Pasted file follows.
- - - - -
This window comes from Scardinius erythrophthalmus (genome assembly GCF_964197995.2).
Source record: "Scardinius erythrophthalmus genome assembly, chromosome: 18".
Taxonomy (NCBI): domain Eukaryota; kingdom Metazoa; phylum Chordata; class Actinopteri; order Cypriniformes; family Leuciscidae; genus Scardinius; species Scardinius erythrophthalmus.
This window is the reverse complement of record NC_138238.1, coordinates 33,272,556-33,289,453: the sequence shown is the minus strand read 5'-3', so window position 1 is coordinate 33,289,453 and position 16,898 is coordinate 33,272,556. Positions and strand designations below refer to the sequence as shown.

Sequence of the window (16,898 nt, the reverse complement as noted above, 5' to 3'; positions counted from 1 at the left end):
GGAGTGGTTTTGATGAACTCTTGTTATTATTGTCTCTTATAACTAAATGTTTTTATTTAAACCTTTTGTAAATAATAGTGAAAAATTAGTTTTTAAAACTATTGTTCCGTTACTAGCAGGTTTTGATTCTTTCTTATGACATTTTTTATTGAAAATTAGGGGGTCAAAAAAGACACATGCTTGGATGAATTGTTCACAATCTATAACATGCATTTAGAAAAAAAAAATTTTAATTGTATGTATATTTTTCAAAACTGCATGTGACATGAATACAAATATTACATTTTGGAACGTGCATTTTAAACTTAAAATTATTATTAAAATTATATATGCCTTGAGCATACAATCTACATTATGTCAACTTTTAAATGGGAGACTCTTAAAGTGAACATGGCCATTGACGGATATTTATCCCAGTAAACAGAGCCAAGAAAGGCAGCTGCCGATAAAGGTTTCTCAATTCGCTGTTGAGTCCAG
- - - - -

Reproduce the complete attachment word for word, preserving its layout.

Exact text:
This window comes from Scardinius erythrophthalmus (genome assembly GCF_964197995.2).
Source record: "Scardinius erythrophthalmus genome assembly, chromosome: 18".
Taxonomy (NCBI): domain Eukaryota; kingdom Metazoa; phylum Chordata; class Actinopteri; order Cypriniformes; family Leuciscidae; genus Scardinius; species Scardinius erythrophthalmus.
This window is the reverse complement of record NC_138238.1, coordinates 33,272,556-33,289,453: the sequence shown is the minus strand read 5'-3', so window position 1 is coordinate 33,289,453 and position 16,898 is coordinate 33,272,556. Positions and strand designations below refer to the sequence as shown.

Sequence of the window (16,898 nt, the reverse complement as noted above, 5' to 3'; positions counted from 1 at the left end):
GGAGTGGTTTTGATGAACTCTTGTTATTATTGTCTCTTATAACTAAATGTTTTTATTTAAACCTTTTGTAAATAATAGTGAAAAATTAGTTTTTAAAACTATTGTTCCGTTACTAGCAGGTTTTGATTCTTTCTTATGACATTTTTTATTGAAAATTAGGGGGTCAAAAAAGACACATGCTTGGATGAATTGTTCACAATCTATAACATGCATTTAGAAAAAAAAAATTTTAATTGTATGTATATTTTTCAAAACTGCATGTGACATGAATACAAATATTACATTTTGGAACGTGCATTTTAAACTTAAAATTATTATTAAAATTATATATGCCTTGAGCATACAATCTACATTATGTCAACTTTTAAATGGGAGACTCTTAAAGTGAACATGGCCATTGACGGATATTTATCCCAGTAAACAGAGCCAAGAAAGGCAGCTGCCGATAAAGGTTTCTCAATTCGCTGTTGAGTCCAG